Boot polish was produced by mixing bad eggs, sugar and wood alcohol. Moulding cricket balls was one of the first tasks of Changi Industries.
This image of Des Bettany’s artwork has been reproduced with permission from the book ‘Don’t Ever Again Say “It Can’t Be Done”’ published by The Changi Museum, Singapore.
‘It may sound, from the foregoing, that we had only to decide to indulge ourselves in a sport and the materials were immediately forthcoming. But that was not so. Although there were many different articles of sporting gear at the commencement of the camp, it must be realised that these were irreplaceable when worn out, with the result that cricket bats were nailed together or tied with wire, balls were such that no self – respecting street Arab would be ashamed to play with, while tennis balls were used until every vestige of fabric was worn off them and the bare rubber cracked up under the strain.’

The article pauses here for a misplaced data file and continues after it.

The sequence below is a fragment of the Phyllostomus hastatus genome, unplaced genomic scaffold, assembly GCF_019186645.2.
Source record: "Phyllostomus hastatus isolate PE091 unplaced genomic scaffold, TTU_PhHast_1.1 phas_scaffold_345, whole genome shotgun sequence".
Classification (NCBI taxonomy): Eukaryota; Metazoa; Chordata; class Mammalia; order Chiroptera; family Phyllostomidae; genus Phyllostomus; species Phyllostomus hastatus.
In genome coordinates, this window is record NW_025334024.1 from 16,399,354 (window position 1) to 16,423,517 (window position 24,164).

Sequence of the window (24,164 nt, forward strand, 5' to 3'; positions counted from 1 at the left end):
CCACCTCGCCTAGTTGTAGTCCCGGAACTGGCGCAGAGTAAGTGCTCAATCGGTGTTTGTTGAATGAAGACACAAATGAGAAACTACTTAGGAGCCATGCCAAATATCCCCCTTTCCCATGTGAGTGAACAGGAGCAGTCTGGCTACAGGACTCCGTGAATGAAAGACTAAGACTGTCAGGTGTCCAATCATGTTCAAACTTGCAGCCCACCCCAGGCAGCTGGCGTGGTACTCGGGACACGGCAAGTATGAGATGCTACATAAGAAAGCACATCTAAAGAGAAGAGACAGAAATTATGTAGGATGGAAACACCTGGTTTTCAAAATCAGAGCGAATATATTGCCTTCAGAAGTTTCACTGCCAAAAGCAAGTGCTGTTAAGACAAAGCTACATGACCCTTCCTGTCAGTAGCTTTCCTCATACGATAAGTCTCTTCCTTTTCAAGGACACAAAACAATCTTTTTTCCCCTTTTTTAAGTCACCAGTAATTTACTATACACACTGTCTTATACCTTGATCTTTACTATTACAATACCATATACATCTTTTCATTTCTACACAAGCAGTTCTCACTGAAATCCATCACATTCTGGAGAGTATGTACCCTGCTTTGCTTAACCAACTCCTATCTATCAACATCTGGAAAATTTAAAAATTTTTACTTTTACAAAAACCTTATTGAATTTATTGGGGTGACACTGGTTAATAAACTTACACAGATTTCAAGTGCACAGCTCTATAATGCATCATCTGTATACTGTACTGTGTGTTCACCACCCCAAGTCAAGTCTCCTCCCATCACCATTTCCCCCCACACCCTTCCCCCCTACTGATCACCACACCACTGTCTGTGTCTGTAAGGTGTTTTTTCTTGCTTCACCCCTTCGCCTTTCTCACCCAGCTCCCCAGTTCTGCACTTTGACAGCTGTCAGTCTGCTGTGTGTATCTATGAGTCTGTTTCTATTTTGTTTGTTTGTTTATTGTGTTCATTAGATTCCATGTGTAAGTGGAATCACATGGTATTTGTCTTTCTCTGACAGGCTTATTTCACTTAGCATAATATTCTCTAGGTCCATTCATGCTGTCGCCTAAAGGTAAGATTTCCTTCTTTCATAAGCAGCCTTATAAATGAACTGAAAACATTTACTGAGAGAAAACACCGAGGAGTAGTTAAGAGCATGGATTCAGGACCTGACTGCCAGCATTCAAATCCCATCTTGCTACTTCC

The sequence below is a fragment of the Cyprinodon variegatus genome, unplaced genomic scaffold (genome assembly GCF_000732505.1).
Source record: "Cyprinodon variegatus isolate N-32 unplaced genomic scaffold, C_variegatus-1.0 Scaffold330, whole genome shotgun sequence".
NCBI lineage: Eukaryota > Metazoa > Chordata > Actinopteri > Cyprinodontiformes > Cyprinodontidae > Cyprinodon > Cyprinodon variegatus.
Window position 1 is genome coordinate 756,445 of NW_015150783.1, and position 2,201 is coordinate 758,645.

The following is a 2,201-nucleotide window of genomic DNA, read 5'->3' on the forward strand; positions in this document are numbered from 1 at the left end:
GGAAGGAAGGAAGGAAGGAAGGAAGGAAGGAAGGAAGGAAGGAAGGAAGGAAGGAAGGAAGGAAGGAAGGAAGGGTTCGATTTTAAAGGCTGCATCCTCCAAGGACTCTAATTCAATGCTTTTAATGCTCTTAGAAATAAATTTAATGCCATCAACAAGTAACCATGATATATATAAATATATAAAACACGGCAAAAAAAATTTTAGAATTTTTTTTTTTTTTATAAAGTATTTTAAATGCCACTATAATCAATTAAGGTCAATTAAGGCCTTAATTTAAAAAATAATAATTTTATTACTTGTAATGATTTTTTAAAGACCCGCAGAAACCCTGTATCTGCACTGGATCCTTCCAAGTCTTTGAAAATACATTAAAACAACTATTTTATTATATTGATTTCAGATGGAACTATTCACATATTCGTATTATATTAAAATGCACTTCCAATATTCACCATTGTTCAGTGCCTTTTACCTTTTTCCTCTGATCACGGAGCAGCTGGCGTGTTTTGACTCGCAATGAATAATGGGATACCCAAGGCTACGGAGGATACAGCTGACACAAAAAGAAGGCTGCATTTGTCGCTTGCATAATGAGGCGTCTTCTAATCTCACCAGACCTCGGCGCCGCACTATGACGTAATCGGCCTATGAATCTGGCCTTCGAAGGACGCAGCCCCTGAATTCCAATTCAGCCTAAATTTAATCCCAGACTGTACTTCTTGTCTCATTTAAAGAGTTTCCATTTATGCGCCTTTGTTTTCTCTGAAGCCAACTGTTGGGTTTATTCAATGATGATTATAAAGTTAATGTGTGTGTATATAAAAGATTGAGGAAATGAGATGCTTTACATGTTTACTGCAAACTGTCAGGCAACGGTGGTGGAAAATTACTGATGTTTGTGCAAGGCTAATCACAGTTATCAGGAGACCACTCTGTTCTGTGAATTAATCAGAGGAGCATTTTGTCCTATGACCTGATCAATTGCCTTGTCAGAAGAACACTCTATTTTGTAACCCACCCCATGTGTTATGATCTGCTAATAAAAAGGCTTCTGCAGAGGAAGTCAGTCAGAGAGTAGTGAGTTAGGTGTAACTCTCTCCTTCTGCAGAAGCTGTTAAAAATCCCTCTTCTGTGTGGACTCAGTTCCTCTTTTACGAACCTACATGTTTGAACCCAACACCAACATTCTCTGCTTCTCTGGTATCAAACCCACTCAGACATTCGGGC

Source: Rex Bucknell, ‘The Panzer Division’, in Lachlan Grant (ed.), The Changi Book, Published by New South in association with the Australian War Memorial, 2015, pg. 158
‘Suitable moulds were manufactured and numerous small appurtenances, such as mixing bowls (old tins), and scraping knives of chrome (made from motor car radiators) were made or ‘scrounged’, and within a few days the factory was ready to commence production.’
Source: Robert Moffett, ‘Rubber Factory Report’, in Lachlan Grant (ed.), The Changi Book, Published by New South in association with the Australian War Memorial, 2015, pg., 203